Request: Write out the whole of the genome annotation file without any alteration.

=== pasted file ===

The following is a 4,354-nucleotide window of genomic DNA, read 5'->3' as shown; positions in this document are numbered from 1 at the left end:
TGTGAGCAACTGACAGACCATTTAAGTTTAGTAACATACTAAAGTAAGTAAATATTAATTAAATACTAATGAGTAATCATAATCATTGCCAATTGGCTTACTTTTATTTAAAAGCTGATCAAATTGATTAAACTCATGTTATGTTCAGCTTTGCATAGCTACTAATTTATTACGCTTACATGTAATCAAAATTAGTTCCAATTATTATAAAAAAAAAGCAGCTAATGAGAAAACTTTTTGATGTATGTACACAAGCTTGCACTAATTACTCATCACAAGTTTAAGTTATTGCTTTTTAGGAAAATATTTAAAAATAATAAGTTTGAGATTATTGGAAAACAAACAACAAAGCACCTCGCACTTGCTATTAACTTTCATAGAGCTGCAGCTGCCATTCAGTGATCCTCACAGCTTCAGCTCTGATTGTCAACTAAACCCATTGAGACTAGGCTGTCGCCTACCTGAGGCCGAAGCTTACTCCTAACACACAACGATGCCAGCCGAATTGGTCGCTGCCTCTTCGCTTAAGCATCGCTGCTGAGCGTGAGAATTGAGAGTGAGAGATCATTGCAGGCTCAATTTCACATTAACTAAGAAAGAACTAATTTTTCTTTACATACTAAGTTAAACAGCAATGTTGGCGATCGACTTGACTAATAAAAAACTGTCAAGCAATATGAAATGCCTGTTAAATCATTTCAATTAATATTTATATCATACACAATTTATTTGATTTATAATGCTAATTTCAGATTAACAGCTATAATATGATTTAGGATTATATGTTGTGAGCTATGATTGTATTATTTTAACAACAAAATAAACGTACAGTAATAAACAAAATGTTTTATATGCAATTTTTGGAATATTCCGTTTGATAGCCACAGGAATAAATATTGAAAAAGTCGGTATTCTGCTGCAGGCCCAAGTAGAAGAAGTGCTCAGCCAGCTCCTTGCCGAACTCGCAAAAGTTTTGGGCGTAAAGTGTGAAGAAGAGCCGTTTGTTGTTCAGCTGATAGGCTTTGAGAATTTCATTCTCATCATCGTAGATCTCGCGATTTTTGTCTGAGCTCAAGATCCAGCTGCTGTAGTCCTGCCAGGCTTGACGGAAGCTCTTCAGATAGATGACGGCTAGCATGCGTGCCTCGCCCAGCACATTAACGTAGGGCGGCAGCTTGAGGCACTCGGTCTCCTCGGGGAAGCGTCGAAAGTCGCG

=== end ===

The following is a 4,354-nucleotide window of genomic DNA, read 5'->3' as shown; positions in this document are numbered from 1 at the left end:
TGTGAGCAACTGACAGACCATTTAAGTTTAGTAACATACTAAAGTAAGTAAATATTAATTAAATACTAATGAGTAATCATAATCATTGCCAATTGGCTTACTTTTATTTAAAAGCTGATCAAATTGATTAAACTCATGTTATGTTCAGCTTTGCATAGCTACTAATTTATTACGCTTACATGTAATCAAAATTAGTTCCAATTATTATAAAAAAAAAGCAGCTAATGAGAAAACTTTTTGATGTATGTACACAAGCTTGCACTAATTACTCATCACAAGTTTAAGTTATTGCTTTTTAGGAAAATATTTAAAAATAATAAGTTTGAGATTATTGGAAAACAAACAACAAAGCACCTCGCACTTGCTATTAACTTTCATAGAGCTGCAGCTGCCATTCAGTGATCCTCACAGCTTCAGCTCTGATTGTCAACTAAACCCATTGAGACTAGGCTGTCGCCTACCTGAGGCCGAAGCTTACTCCTAACACACAACGATGCCAGCCGAATTGGTCGCTGCCTCTTCGCTTAAGCATCGCTGCTGAGCGTGAGAATTGAGAGTGAGAGATCATTGCAGGCTCAATTTCACATTAACTAAGAAAGAACTAATTTTTCTTTACATACTAAGTTAAACAGCAATGTTGGCGATCGACTTGACTAATAAAAAACTGTCAAGCAATATGAAATGCCTGTTAAATCATTTCAATTAATATTTATATCATACACAATTTATTTGATTTATAATGCTAATTTCAGATTAACAGCTATAATATGATTTAGGATTATATGTTGTGAGCTATGATTGTATTATTTTAACAACAAAATAAACGTACAGTAATAAACAAAATGTTTTATATGCAATTTTTGGAATATTCCGTTTGATAGCCACAGGAATAAATATTGAAAAAGTCGGTATTCTGCTGCAGGCCCAAGTAGAAGAAGTGCTCAGCCAGCTCCTTGCCGAACTCGCAAAAGTTTTGGGCGTAAAGTGTGAAGAAGAGCCGTTTGTTGTTCAGCTGATAGGCTTTGAGAATTTCATTCTCATCATCGTAGATCTCGCGATTTTTGTCTGAGCTCAAGATCCAGCTGCTGTAGTCCTGCCAGGCTTGACGGAAGCTCTTCAGATAGATGACGGCTAGCATGCGTGCCTCGCCCAGCACATTAACGTAGGGCGGCAGCTTGAGGCACTCGGTCTCCTCGGGGAAGCGTCGAAAGTCGCG